Brad: There will be—or rather should be—a person identified in the organisation as the “responsible person”. This person has to ensure that the business has a current fire risk assessment and is complying with the Regulatory Reform Order 2005 in all matters relating to fire safety, including fire alarm testing, portable fire equipment supply and testing, training of staff and fire evacuation procedures. The responsible person may also be the person who ensures that all electrical equipment is PAT tested. If this falls on another person or department to carry out, the responsible person must satisfy themselves that this has been done.
Chris: The “responsible person”—typically the employer within that premises—is tasked with ensuring fire safety controls are in place. However, under broader health and safety legislation it is pretty much everyone who is responsible in some way for preventing fires—whether it is an employee making sure they use a piece of equipment as trained, or a contractor making sure they work safely while in another workplace.
John: Ultimately, by law, the employer is responsible for all health and safety provisions but landlords could also have duties. The employer may assign such duties to an employee such as a manager to ensure the correct actions take place. As a result, those employees will have some legal duties.
Brad: PAT testing can reduce the risk of fires in offices and I would always recommend that it is carried out. There is an argument of course that PAT testing is valid on the day but the following day anything could be faulty. That said, the risks will be reduced greatly if regular PAT testing is carried out and it will identify any issues with equipment. In addition to PAT testing, it is advisable to have the full electrical system of any premises inspected every five years to ensure that all trips and distribution boards are in good condition. In my experience larger companies will have a programme for PAT testing which they will carry out each year. However, smaller companies do often overlook this or see it as an unnecessary cost.
Chris: PAT testing can help identify faulty equipment that could cause a fire, but, like an MOT for a car, it is only a snapshot of the condition of the equipment at that time. PAT testing should only be part of an electrical safety process—it is important staff are vigilant in looking out for damaged electrical equipment and that a system is in place for removing damaged electrical equipment from use. In my experience larger companies tend to have pretty solid PAT testing regimes in place. Smaller companies’ electrical safety tends to be reactive rather than proactive, meaning PAT testing isn’t high on the priority list.
Brad: If an employee discovers a fire they must first activate the fire alarm using a “break glass” call point or raise the alarm in accordance with company policy. The following actions will depend on company policy. It will either be to leave the building by the nearest available fire exit and report to the designated fire assembly point, leaving all personal belongings behind and closing all doors and windows where possible. Or, it may be that if it is safe to do so and the employee is trained in how to use portable fire extinguishers, they may tackle the fire, first switching off any electrical supply to the item on fire. I cannot stress enough that if this is company policy you should ONLY do this if it is safe to do so. At no point should any employee put themselves or others in danger. It is imperative that all employees know their fire safety procedure and act according to it. If in any doubt, get out and stay out until the lead fire warden or fire marshal tells you it is safe to re-enter the building.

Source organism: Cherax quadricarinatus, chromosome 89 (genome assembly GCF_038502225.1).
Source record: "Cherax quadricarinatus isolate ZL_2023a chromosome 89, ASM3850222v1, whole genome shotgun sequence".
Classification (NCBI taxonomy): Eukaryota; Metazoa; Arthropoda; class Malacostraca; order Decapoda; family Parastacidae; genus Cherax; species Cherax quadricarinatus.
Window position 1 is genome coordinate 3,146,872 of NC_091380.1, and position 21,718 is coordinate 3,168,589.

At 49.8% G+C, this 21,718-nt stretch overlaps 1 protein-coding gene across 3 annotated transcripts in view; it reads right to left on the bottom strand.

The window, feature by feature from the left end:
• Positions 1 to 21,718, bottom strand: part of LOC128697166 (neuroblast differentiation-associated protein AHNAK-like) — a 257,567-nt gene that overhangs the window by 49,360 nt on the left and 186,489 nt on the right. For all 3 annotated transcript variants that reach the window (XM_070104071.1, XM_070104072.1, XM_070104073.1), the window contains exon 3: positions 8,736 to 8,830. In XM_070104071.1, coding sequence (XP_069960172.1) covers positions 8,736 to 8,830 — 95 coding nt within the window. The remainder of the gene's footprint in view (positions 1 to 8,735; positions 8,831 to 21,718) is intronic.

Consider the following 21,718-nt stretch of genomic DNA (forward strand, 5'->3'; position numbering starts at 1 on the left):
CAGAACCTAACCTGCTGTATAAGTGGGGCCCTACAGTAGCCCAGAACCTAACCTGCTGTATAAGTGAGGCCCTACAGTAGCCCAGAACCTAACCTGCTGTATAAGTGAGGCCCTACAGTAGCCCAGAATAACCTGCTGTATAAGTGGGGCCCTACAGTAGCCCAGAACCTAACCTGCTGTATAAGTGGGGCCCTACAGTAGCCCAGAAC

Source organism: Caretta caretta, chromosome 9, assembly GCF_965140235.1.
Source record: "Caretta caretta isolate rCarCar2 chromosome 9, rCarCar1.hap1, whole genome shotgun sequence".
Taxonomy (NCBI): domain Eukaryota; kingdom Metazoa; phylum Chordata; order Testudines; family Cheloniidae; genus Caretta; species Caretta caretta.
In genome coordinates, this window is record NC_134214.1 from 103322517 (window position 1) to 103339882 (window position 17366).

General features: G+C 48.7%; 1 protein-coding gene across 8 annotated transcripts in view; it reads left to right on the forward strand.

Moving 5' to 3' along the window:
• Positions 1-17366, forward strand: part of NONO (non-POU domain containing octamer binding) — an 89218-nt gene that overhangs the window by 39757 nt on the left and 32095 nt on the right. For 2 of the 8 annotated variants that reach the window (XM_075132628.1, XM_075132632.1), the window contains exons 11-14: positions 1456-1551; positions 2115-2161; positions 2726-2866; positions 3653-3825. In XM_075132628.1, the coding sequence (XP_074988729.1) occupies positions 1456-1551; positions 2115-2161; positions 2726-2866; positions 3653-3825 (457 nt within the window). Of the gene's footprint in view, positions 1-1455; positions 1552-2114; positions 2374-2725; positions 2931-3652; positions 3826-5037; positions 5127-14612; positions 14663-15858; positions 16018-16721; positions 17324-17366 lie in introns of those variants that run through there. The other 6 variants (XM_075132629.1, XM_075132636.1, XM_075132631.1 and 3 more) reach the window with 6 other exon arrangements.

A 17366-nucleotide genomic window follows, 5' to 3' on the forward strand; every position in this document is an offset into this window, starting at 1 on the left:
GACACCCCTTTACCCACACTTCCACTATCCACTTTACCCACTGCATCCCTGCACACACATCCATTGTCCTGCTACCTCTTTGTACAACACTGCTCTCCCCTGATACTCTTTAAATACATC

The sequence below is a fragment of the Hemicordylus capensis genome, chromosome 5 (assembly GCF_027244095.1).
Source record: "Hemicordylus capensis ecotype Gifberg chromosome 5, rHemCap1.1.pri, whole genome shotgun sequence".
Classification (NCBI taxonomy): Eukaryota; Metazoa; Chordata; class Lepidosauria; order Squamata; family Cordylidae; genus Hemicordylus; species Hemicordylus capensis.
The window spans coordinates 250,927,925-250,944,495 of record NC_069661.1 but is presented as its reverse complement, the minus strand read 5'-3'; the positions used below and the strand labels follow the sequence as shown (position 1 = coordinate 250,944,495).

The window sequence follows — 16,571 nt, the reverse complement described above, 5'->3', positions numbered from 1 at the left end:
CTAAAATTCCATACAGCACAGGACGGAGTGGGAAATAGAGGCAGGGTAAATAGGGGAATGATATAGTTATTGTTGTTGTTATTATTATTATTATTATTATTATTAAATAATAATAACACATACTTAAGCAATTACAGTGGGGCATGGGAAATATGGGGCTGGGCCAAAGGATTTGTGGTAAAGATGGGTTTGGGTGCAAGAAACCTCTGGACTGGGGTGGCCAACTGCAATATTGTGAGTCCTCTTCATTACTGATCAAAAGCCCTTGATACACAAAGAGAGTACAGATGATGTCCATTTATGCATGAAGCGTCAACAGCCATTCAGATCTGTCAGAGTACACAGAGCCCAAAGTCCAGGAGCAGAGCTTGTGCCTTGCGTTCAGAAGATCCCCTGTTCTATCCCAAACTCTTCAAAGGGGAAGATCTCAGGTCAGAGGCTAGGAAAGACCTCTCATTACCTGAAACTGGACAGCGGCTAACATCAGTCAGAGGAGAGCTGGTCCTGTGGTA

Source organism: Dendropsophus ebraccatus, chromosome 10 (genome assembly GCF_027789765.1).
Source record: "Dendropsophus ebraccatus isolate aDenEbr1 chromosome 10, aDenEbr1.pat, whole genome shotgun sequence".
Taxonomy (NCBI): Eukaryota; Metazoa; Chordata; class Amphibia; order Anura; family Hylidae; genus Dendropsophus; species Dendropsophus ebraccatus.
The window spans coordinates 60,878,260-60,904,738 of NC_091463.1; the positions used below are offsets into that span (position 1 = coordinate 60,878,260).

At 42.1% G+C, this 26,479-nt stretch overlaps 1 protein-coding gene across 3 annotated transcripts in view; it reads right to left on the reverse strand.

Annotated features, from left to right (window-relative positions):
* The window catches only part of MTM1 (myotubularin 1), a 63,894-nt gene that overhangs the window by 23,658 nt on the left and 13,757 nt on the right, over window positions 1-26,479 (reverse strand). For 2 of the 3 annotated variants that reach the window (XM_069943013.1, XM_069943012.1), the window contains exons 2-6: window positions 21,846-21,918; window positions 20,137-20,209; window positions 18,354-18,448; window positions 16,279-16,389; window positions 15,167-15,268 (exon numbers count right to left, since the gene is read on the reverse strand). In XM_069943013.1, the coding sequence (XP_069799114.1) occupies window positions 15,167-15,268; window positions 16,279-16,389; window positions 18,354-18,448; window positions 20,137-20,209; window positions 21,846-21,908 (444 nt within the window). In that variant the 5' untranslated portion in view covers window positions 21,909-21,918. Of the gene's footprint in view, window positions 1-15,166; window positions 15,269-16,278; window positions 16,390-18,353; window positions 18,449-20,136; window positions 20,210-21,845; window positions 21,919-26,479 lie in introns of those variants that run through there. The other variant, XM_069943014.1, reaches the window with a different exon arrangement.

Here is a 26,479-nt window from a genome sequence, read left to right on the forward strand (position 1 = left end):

Chris: Every workplace is different—it is important that employees follow the fire procedures for their workplace. If they are unsure they should ask their employer for training on this. However, ultimately all fire procedures are likely to follow a similar format—make others aware of the fire (likely by sounding the alarm) and make your way outside to a place of safety.
John: If there is an electrical fire or any other classification of fire in an office, employees should follow the company’s fire emergency procedure. Normally, this means switching off such power sources, activating the alarm if safe to do so—unless this is assigned to someone else—and leaving the premises by the fire exits to assemble at the muster point.
Brad: There are currently no up-to-date figures on fires in the “non-domestic” sector as it takes a few years for them to find their way into the public domain. However, on average the annual cost to industry is £7 billion and the average cost per business affected by fire in excess of £21,000. Further studies show that many businesses that have suffered a significant fire subsequently end up out of business due to lack of insurance cover, customers going elsewhere and legal failings within the business resulting in fines and imprisonment.